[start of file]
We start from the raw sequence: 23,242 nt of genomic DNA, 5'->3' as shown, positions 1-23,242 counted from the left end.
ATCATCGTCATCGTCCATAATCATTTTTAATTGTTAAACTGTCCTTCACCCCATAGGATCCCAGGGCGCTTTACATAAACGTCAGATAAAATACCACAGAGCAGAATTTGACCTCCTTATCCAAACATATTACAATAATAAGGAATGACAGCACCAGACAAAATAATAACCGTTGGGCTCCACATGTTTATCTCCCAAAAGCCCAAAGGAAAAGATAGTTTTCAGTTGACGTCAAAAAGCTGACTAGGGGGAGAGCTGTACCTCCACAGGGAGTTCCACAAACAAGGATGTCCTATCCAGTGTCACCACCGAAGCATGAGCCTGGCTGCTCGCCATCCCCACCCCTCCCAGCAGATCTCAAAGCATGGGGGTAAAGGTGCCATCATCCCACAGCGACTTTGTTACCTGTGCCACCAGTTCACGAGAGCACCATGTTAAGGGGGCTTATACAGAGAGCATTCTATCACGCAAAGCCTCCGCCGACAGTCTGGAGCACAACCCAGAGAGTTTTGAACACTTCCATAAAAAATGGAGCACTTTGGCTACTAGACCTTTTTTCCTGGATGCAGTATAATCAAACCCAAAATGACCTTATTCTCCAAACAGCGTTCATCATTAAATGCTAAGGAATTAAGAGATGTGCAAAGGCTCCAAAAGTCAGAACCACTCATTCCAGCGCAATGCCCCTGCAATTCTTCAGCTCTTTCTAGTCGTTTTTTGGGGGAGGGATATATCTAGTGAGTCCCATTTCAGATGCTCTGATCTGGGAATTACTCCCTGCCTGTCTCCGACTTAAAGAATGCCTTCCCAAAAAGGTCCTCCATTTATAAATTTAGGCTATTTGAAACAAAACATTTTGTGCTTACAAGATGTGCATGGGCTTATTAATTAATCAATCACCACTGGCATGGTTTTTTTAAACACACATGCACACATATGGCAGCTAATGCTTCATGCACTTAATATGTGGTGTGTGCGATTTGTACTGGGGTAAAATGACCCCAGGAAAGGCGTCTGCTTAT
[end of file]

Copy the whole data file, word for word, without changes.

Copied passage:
We start from the raw sequence: 23,242 nt of genomic DNA, 5'->3' as shown, positions 1-23,242 counted from the left end.
ATCATCGTCATCGTCCATAATCATTTTTAATTGTTAAACTGTCCTTCACCCCATAGGATCCCAGGGCGCTTTACATAAACGTCAGATAAAATACCACAGAGCAGAATTTGACCTCCTTATCCAAACATATTACAATAATAAGGAATGACAGCACCAGACAAAATAATAACCGTTGGGCTCCACATGTTTATCTCCCAAAAGCCCAAAGGAAAAGATAGTTTTCAGTTGACGTCAAAAAGCTGACTAGGGGGAGAGCTGTACCTCCACAGGGAGTTCCACAAACAAGGATGTCCTATCCAGTGTCACCACCGAAGCATGAGCCTGGCTGCTCGCCATCCCCACCCCTCCCAGCAGATCTCAAAGCATGGGGGTAAAGGTGCCATCATCCCACAGCGACTTTGTTACCTGTGCCACCAGTTCACGAGAGCACCATGTTAAGGGGGCTTATACAGAGAGCATTCTATCACGCAAAGCCTCCGCCGACAGTCTGGAGCACAACCCAGAGAGTTTTGAACACTTCCATAAAAAATGGAGCACTTTGGCTACTAGACCTTTTTTCCTGGATGCAGTATAATCAAACCCAAAATGACCTTATTCTCCAAACAGCGTTCATCATTAAATGCTAAGGAATTAAGAGATGTGCAAAGGCTCCAAAAGTCAGAACCACTCATTCCAGCGCAATGCCCCTGCAATTCTTCAGCTCTTTCTAGTCGTTTTTTGGGGGAGGGATATATCTAGTGAGTCCCATTTCAGATGCTCTGATCTGGGAATTACTCCCTGCCTGTCTCCGACTTAAAGAATGCCTTCCCAAAAAGGTCCTCCATTTATAAATTTAGGCTATTTGAAACAAAACATTTTGTGCTTACAAGATGTGCATGGGCTTATTAATTAATCAATCACCACTGGCATGGTTTTTTTAAACACACATGCACACATATGGCAGCTAATGCTTCATGCACTTAATATGTGGTGTGTGCGATTTGTACTGGGGTAAAATGACCCCAGGAAAGGCGTCTGCTTAT